Ethnobotany of Food Plants & Spices: Their Stories in Our Story  A weekend workshop on the ethnobotany, botany and history of what we love to eat. Revelations to deepen the experience of each meal you’ll ever eat. Lots of anecdotes from the long story of spices to tales of Amazonian cuisine. Know the story of what you grow in your kitchen garden. Two days with a small group of interested folks.  Sign up on our mailing list to hear when this will be offered again. 

Sign up on BD’s email list to be alerted about coming events, and when tickets go on sale. Or check back here soon, or on our Facebook page.

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Botanical Dimensions’ Origin & Mission

Botanical Dimensions has been doing good work with plants and people for over thirty years. Founded in 1985 by Kathleen Harrison and Terence McKenna, this non-profit organization is dedicated to ethnobotanical knowledge in its myriad forms.

Our original mission was “to collect, protect, propagate and understand plants of ethno-medical significance and their lore.” We do all that and more. We work to preserve biodiversity, respecting natural ecosystems and traditions of ecological knowledge. We appreciate, study, and educate others about plants and mushrooms that are felt to be significant to cultural integrity and spiritual well-being. We share what we learn.

Our Ethnobotany Library welcomes you

Our purpose and passion are rooted in the folk-knowledge and uses—both traditional and contemporary—of the flora and fungi of our little planet. Ethnobotany—the relationship between plants and people—is the primary lens we look through in choosing our projects. Ethnobotany is a vast, branching area of study, filled with marvels, challenges and solutions.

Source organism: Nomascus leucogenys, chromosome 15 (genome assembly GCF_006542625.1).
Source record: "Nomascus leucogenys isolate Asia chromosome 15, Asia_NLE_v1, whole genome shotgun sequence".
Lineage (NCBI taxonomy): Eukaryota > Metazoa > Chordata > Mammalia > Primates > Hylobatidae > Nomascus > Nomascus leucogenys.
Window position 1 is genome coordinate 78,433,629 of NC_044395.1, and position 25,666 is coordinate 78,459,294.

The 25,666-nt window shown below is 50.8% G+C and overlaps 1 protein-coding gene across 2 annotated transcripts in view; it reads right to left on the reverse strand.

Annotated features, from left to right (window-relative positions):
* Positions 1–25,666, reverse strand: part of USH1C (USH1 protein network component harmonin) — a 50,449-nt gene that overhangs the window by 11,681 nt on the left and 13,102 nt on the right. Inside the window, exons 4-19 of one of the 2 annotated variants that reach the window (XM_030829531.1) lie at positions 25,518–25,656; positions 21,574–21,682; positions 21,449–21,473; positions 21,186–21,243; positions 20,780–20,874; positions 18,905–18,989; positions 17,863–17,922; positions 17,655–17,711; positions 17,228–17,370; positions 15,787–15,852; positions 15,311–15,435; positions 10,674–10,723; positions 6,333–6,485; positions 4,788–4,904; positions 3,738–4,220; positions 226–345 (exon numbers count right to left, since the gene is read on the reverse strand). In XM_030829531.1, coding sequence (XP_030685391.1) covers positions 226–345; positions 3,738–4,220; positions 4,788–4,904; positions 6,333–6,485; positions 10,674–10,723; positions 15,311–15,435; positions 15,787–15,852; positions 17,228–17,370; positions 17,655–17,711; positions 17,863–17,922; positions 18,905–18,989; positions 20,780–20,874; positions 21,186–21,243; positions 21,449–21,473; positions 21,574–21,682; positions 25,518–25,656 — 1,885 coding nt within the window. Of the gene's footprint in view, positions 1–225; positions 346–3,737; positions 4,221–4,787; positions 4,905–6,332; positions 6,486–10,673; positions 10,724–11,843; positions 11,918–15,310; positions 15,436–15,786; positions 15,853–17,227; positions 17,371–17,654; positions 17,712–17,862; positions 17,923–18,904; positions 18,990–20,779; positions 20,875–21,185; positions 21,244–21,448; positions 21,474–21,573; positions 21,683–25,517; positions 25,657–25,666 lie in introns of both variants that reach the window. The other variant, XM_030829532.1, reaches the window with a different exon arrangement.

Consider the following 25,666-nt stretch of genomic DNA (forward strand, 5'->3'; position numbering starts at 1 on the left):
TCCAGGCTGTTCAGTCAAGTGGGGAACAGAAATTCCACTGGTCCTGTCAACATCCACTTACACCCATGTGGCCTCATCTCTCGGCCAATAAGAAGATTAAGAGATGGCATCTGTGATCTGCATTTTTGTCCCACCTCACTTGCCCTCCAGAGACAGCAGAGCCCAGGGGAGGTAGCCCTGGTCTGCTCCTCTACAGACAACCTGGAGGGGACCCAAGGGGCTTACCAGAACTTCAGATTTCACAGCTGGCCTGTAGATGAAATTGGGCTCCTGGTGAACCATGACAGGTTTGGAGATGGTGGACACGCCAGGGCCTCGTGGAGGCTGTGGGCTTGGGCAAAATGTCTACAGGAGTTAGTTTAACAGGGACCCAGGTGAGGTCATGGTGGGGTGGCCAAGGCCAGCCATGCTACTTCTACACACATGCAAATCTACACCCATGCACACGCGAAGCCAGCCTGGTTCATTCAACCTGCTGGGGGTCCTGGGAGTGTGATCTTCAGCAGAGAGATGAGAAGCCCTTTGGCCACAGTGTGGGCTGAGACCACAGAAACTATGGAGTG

The themes of our projects illustrate some of the branches of ethnobotany and ethnomycology. In 2016, we are thrilled to announce the opening of our Ethnobotany Library. Please lend your support to this unique, non-profit offering. See the blog post about it for details. We also engage in these kinds of activities:

  • Fieldwork in various cultures, particularly among indigenous peoples of the Americas
  • Document folk uses of plants and fungi, with photography, audio and video recordings, participatory observation, and ethnographic writing
  • Assist cultural revitalization projects involving plants, fungi and knowledge of nature
  • Support local experts in preserving botanical species and herbarium collections
  • Make the ethnobotanical perspective and its cultural techniques available to a wider appreciation, through teaching and sharing information and images
  • Sponsor field courses that foster global ethnobotanical awareness, with specific, hands-on, cultural experiences
  • Educate and empower students to recognize, observe and document plant uses
  • Protect or restore native species in disrupted natural habitats
  • Consider the ecological history of a given place, and how that affects the perception and stewardship of nature by humans

To read about current and ongoing projects click here.